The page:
“It concerns me that in a world where information sharing is often only the touch of a button away, sharing the stories of the people behind the clothes we wear and the food we eat is becoming a lost art,” he says.

“I feel it is very important to take every opportunity to develop the skills to effectively communicate to people outside of our industry and to tell them how we strive to be productive and sustainable.”

With this ethos in mind Dwayne was selected for the Young Farming Champions Program in 2014. The program brings together agriculture’s future leaders and ambassadors and gives them the skills Dwayne was seeking; skills in media and presentation and in communication and professional development. As part of the program Dwayne goes to schools with The Archibull Prize and talks to dominantly urban students about agriculture.

“I don’t know if many of the kids I have been talking to would be considering a career in agriculture,” he says, “but if I can be a fun, friendly face they remember and appreciate then I am doing my job and leaving them with a positive impression of our industry.”

In doing so Dwayne is himself becoming a role model and it is a position to which Aaron feels he will be most suited.

“He’s fantastic with people in general and has a great attitude, which is important as a role model because it’s all about putting things into action,” Aaron says. “He has an infectious personality and that’s what the industry needs. He’s a great role model for the success of agriculture.”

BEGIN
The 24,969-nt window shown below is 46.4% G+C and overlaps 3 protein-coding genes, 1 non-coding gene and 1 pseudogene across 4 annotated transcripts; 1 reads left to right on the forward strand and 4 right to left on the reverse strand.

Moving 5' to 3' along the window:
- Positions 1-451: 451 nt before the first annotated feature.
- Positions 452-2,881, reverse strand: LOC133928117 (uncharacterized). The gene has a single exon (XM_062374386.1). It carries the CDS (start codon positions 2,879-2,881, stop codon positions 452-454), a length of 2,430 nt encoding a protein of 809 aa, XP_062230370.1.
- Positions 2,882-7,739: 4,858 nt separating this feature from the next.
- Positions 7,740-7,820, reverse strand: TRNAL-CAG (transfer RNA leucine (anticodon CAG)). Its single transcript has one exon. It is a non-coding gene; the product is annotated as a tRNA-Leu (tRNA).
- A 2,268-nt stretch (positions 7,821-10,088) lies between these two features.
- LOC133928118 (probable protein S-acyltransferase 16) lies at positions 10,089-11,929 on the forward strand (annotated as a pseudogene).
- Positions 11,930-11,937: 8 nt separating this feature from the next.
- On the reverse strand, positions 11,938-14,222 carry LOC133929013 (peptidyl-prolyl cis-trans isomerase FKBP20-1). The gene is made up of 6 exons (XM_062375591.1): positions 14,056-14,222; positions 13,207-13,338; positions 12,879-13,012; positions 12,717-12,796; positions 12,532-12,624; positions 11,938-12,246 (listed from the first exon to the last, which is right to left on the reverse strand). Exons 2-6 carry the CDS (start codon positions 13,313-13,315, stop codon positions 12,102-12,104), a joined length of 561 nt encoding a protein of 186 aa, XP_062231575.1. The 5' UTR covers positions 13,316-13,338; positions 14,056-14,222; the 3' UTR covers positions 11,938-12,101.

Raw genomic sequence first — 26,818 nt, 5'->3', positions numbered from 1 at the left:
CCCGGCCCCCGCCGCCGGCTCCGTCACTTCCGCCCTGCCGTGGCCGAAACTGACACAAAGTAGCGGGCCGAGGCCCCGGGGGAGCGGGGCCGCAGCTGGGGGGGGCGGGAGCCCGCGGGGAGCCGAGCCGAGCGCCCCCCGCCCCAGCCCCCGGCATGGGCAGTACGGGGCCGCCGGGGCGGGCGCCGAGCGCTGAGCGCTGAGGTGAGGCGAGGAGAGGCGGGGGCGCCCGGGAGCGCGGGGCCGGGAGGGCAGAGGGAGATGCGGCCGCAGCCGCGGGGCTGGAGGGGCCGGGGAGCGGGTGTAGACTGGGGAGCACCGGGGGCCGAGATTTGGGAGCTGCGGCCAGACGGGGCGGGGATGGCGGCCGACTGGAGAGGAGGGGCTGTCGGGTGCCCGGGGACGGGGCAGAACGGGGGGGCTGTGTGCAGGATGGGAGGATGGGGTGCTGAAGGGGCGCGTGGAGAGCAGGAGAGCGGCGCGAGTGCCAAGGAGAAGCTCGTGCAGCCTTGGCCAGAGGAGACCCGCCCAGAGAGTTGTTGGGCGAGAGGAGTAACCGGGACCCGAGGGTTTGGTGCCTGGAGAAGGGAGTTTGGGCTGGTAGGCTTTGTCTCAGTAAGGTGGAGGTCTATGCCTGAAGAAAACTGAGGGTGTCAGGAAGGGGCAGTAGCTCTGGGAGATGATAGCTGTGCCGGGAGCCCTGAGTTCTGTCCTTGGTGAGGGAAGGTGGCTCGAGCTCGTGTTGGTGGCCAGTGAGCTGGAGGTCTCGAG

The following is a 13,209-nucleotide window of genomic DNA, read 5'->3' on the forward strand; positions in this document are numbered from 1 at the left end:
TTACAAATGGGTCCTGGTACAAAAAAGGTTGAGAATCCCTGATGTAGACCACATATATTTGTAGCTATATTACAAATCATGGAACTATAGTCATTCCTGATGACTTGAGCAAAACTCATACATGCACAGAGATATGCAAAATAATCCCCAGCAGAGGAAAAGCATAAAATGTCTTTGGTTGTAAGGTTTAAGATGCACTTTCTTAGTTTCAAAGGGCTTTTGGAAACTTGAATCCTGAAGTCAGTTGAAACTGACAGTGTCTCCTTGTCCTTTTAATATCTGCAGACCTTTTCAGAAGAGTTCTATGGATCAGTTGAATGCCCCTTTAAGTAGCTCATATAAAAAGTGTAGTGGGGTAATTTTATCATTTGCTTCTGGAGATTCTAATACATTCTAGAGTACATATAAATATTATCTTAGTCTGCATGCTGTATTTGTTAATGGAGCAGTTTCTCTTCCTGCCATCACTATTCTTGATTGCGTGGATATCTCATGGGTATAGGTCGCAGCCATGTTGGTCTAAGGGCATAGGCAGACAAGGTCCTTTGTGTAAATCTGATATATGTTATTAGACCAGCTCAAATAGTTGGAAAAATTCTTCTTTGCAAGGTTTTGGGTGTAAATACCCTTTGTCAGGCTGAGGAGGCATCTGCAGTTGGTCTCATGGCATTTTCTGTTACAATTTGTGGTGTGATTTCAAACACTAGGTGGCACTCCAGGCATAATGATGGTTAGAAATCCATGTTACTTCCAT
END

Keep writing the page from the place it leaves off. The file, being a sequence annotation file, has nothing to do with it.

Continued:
Dwayne’s success is a reflection of the Landmark Graduate Program and Young Farming Champions, two leading-edge pathways for the agricultural leaders of tomorrow. These programs understand the need to nurture and promote strong, competent voices, and realise by providing role models and mentors for those young voices there will be a transfer of information and knowledge to the wider community.

And what does Dwayne think of becoming a role model to the next generation?

“It’s an honour,” he says.

This is the final installment of a three-part series on young agricultural leaders, in conjunction with Art4Agriculture and writer Mandy McKeesick. Previous profiles included Max Edwards and Peta Bradley